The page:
16F628 in-circuit programming problem

Started by leon_heller February 13, 2005
At 04:03 AM 2/15/2005, Vasile Surducan wrote:
> >
> > I offer caution as the negative rail of the PC Com Port, nominally
> > -8 VDC,
> > is used as ground on the programmer and this is fine so long as the
> > programmer is isolated from other circuitry. However, in using the
> > ICSP connector to wire to a PIC in a circuit that is referenced to
> > ground will cause the PC Com port's negative rail to be connected to
> ground.
> > The programmer will not work.
>
> Such remark comming from a teacher makes me at least to smile. The
>programmer in discution is not a debugger nor a developing board
>which is permanently connected to a computer port.
>The user application ground have nothing to do with the computer
>ground. It might be connected to any potential comming from the RS232
>lines from the computer.

Actually, I suspect he speaks from direct experience. If a person is using
ICSP while developing a project, that person probably has test equipment
connected to the circuit. A grounded scope probe is all that it takes to
make the programmer fail to work.

I don't know about you, but I generally have a large number of devices
connected to my prototype circuits. There is usually always a scope hooked
up (may be just the ground lead most of the time - I tend to use a scope
instead of a multi-meter), many of my circuits use a serial port (also
grounded via the PC it is connected to), etc. Trying to use a JDM
programmer in-circuit on those projects will not work.

Finally, keep in mind that his normal audience are college students. They
don't have the benefit of years of experience and might have a very hard
time figuring out why the chip isn't programming. Quite frankly, students
simply don't need that kind of aggravation.

dwayne --
Dwayne Reid <>
Trinity Electronics Systems Ltd Edmonton, AB, CANADA
(780) 489-3199 voice (780) 487-6397 fax

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--- In , Dwayne Reid <dwayner@p...> wrote:
> At 04:03 AM 2/15/2005, Vasile Surducan wrote:
> > >
> > > I offer caution as the negative rail of the PC Com Port,
nominally
> > > -8 VDC,
> > > is used as ground on the programmer and this is fine so long
as the
> > > programmer is isolated from other circuitry. However, in using
the
> > > ICSP connector to wire to a PIC in a circuit that is
referenced to
> > > ground will cause the PC Com port's negative rail to be
connected to
> > ground.
> > > The programmer will not work.
> >
> > Such remark comming from a teacher makes me at least to smile.
The
> >programmer in discution is not a debugger nor a developing board
> >which is permanently connected to a computer port.
> >The user application ground have nothing to do with the computer
> >ground. It might be connected to any potential comming from the
RS232
> >lines from the computer.
>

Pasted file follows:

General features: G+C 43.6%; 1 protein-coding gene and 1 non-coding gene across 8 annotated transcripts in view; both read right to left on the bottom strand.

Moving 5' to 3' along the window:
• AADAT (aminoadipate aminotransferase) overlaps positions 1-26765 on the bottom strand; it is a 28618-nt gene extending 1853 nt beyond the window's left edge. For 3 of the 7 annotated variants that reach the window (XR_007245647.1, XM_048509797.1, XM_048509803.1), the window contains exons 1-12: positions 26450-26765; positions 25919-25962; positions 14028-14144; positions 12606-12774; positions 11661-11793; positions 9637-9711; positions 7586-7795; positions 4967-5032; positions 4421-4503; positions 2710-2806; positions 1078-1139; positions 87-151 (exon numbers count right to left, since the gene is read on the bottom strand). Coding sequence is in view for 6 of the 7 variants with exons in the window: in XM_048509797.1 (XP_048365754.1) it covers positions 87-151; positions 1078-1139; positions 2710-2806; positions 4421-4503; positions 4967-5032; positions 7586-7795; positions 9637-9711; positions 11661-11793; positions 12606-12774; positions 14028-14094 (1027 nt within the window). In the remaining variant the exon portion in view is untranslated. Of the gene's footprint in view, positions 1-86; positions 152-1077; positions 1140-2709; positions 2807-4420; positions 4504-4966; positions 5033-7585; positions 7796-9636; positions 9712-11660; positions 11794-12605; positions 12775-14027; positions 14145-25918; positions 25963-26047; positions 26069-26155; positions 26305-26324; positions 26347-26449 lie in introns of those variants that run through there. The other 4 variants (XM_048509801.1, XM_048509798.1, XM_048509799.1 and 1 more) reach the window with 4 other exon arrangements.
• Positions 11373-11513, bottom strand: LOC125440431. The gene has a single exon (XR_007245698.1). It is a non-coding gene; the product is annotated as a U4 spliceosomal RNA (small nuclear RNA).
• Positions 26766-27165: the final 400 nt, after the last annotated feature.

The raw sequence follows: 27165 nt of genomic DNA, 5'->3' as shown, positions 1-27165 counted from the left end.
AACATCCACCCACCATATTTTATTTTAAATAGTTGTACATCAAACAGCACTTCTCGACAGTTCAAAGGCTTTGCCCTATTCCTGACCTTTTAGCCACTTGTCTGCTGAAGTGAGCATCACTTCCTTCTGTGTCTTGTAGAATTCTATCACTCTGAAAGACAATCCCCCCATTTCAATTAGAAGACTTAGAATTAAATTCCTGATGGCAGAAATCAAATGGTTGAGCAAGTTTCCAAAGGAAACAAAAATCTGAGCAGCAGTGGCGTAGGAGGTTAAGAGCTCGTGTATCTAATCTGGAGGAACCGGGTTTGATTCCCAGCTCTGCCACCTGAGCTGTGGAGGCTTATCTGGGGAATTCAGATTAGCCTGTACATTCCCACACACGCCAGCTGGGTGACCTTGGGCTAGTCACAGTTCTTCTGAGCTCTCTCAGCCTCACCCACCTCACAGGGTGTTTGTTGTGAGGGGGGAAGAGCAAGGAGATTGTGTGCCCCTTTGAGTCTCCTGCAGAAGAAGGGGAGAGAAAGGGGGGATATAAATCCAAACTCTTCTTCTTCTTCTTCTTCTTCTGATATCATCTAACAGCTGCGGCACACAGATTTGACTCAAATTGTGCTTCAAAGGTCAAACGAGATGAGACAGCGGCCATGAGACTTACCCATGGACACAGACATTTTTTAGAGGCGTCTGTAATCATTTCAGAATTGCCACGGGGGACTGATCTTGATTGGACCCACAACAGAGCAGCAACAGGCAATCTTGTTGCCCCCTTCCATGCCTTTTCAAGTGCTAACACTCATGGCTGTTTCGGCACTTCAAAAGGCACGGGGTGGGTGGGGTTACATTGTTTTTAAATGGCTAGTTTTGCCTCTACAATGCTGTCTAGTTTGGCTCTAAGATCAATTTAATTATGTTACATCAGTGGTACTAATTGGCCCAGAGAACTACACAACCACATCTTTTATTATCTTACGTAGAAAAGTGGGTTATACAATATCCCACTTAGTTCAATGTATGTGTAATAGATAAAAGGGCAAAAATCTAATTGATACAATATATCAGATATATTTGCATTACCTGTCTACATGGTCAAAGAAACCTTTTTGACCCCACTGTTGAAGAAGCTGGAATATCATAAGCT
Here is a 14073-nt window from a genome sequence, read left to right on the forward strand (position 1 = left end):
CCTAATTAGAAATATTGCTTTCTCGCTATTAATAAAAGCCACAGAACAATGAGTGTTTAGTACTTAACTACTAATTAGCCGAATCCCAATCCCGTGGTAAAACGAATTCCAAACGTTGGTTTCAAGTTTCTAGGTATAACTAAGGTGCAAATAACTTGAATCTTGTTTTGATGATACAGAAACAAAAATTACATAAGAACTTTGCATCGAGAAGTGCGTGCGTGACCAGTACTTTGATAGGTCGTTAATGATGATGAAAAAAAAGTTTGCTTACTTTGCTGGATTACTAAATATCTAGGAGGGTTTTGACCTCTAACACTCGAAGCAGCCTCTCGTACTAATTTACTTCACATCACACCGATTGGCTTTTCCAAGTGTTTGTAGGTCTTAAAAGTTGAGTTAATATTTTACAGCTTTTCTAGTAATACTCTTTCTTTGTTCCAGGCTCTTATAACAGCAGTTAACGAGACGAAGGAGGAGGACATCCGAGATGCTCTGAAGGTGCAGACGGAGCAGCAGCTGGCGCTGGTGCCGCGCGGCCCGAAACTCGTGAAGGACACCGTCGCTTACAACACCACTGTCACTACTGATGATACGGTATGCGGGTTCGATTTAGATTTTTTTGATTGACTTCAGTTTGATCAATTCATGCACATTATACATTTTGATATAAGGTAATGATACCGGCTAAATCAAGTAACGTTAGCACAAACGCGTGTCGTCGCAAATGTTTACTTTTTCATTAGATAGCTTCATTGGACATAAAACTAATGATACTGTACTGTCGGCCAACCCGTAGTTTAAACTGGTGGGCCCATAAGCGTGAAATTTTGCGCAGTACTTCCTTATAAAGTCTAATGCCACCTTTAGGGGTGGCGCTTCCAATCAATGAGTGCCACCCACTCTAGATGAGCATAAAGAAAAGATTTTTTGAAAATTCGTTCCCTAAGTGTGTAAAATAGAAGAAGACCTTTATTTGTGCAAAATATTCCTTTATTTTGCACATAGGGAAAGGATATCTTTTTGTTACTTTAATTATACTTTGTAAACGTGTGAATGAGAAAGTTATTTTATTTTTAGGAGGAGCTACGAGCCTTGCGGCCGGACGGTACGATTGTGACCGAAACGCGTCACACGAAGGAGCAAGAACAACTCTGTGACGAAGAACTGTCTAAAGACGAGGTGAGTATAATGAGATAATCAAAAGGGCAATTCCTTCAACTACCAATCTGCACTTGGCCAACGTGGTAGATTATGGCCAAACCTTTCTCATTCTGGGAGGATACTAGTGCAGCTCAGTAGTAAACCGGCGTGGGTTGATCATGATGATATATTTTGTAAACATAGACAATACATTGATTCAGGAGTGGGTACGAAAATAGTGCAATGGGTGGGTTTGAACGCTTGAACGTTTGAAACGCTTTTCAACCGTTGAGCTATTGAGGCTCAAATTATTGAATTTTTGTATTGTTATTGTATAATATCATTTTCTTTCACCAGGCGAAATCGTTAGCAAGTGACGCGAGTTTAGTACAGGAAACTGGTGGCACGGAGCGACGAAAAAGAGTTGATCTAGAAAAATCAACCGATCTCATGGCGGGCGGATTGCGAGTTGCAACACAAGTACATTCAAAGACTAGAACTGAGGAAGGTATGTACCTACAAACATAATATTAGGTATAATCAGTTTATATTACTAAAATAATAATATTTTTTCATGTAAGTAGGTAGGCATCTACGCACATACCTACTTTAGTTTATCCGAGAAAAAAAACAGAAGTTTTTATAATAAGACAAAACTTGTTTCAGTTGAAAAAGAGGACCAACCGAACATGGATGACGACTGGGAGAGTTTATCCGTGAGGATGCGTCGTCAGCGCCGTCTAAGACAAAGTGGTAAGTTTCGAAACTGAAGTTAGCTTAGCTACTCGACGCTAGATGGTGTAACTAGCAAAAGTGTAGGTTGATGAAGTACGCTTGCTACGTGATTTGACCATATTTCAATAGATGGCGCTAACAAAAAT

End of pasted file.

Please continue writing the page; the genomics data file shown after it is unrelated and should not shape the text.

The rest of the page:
> Actually, I suspect he speaks from direct experience. If a person
is using
> ICSP while developing a project, that person probably has test
equipment
> connected to the circuit. A grounded scope probe is all that it
takes to
> make the programmer fail to work.
>
> I don't know about you, but I generally have a large number of
devices
> connected to my prototype circuits. There is usually always a
scope hooked
> up (may be just the ground lead most of the time - I tend to use a
scope
> instead of a multi-meter), many of my circuits use a serial port
(also
> grounded via the PC it is connected to), etc. Trying to use a JDM
> programmer in-circuit on those projects will not work.
>
> Finally, keep in mind that his normal audience are college
students. They
> don't have the benefit of years of experience and might have a
very hard
> time figuring out why the chip isn't programming. Quite frankly,
students
> simply don't need that kind of aggravation.

Dwayne, like usually you have (partially) right.
However just try to remind you that you're already on the mined
field when trying to program a PIC soldered on a board with your
scope probe ground connected to the board's ground. Immagine just
that your scope is plugged on other mains phase than your computer.

It's a simple thing which any student (remember: a future engineer)
must know it. Like it must know that this was one reasons why
Tektronics has developed the multi channel scope with isolated
grounds.
A student which is programming with JDM or other programmer chosen
from the thousands, and doesn't know why is programming when is
programming and when not, is not much happy than one who knows those
things. A student which has no time to discover the problem becomes
usually our boss. And then he will never have enough time.

BTW, I have some projects where the PIC is floated on the mains, but
I never tried an ICSP with 316 Vpp on it... After the mains is
powered off and disconnected, programming works well. Just an
example.

So the conclusion is simple. Use the right programmer at the right
place, student or old fox engineer.
:) best regards,
Vasile